Overview of research on 1'S-1-acetoxychavicol acetate(ACA)
|演題||Overview of research on 1'S-1-acetoxychavicol acetate(ACA)|
|講演者||Dr. Noor Hasima Binti A K Nagoor Pitchai (Institute of Science Biology(Genetics), Faculty of Science, University of Malaya)|
|場所||Large seminar room|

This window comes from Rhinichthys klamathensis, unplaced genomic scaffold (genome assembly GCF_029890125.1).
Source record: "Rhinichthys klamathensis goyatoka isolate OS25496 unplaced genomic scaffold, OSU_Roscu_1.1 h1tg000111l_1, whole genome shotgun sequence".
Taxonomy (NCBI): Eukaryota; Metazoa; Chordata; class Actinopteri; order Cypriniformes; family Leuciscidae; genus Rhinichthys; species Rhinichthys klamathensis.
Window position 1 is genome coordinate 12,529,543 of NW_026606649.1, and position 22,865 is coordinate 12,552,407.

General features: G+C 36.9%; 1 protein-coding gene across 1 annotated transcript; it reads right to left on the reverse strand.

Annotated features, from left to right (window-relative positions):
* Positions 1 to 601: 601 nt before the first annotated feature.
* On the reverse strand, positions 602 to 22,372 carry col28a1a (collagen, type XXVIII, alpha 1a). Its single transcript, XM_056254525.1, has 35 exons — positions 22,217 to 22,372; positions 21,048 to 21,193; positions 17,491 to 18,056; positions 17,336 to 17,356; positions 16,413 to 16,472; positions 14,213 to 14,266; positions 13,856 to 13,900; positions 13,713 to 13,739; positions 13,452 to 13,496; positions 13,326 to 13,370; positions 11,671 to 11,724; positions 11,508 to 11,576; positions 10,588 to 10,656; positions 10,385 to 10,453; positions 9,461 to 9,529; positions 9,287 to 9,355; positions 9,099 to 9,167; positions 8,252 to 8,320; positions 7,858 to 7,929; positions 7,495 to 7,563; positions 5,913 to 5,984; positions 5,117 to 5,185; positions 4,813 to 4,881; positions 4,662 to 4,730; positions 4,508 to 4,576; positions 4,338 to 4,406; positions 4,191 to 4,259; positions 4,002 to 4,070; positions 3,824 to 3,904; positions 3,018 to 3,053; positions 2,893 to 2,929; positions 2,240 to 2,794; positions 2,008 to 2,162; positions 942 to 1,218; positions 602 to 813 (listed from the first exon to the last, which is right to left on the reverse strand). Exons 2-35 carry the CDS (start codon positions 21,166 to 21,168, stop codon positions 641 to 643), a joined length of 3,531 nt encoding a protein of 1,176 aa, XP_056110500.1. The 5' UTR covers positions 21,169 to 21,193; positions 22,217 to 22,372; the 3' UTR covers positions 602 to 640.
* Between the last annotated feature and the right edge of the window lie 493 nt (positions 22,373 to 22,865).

Currently, there are no approved anti-cancer drugs from Malaysia despite her abundance of natural resources. There are initiatives on potential drugs, such as, tocotrienol from oil palm and silvestrol from a rainforest tree. In the Cancer Research Lab’s efforts to contribute, chemical investigations of the Malaysian ethno-medicinal Zingiberaceae plant Alpinia conchigera and isolation of the active compound,1'S-1'-acetoxychavicol acetate (ACA), initiated the study. This presentation is a summary of work carried out on ACA from 2006 until present. It involved 9 PhD (5 graduated) and 1 MSc (graduated) students, with currently 14 papers published and 1 patent filed. These projects look at the potential of ACA to be used as anti-cancer drug against human cancers. ACA was found to induce apoptotic cell death, cause cell cycle arrest at the G0/G1 phase, and suppress migration most effectively in oral squamous cell carcinoma, by regulating the NF-κB signalling pathway. It displayed better effects in lung and prostate tumours when conjugated with recombinant human alphafetoprotein. The acute and sub-acute toxicity profiles of ACA were also unfolded while quantification of ACA using liquid chromatography quadrupole time-of-flight mass spectrometer (QTOF-LCMS) in the rat plasma samples from the toxicity study is currently under investigation. The interactions of ACA with the cytochrome P450 superfamily metabolising enzymes was investigated to identify the CYP enzymes involved. This is to facilitate the understanding of drug-drug interactions when ACA is co-administered with other therapeutic drugs. When combined with the immune-potentiating bacteria, Mycobacterium indicus pranii, they synergistically chemo-sensitise and eradicate targeted breast malignancies. Lipid-based ACA nanoparticles are also being investigated to enable improved delivery to cancer cells while protecting the drug from degradation in the biological environment. In addition, autophagy-inducing ability of ACA in human lung cancer was examined. The modification of miRNA expression by ACA to mediate its anti-cancer effects was also elucidated. In a study to search for analogues of ACA with increased anti-cancer properties, nine analogues of ACA were hemi-synthesized and their anti-cancer properties analysed. Since ACA is able to inhibit the activation of NF-κB, it is important to investigate if ACA and analogues have the ability to degrade or inhibit the degradation of target proteins via the ubiquitin proteasome system and be useful as a proteasome inhibitor. This was investigated in an in silico docking analysis of possible binding sites of the compounds with proteasome and verified in the 26S proteasome analysis in breast cancer cells. In the UM/NAIST collaborative study, the interaction between ACA and inflammatory activity is hoped to provide a new insight into the role of ACA in cancer immunity. In conclusion, the research has characterised ACA and paved the way to be further developed clinically in order to be used in combination with FDA drugs, mycobacterium, and lipid-carrier for better therapeutic potential, and has pioneered the basis for future combination of anti-cancer drugs developments.
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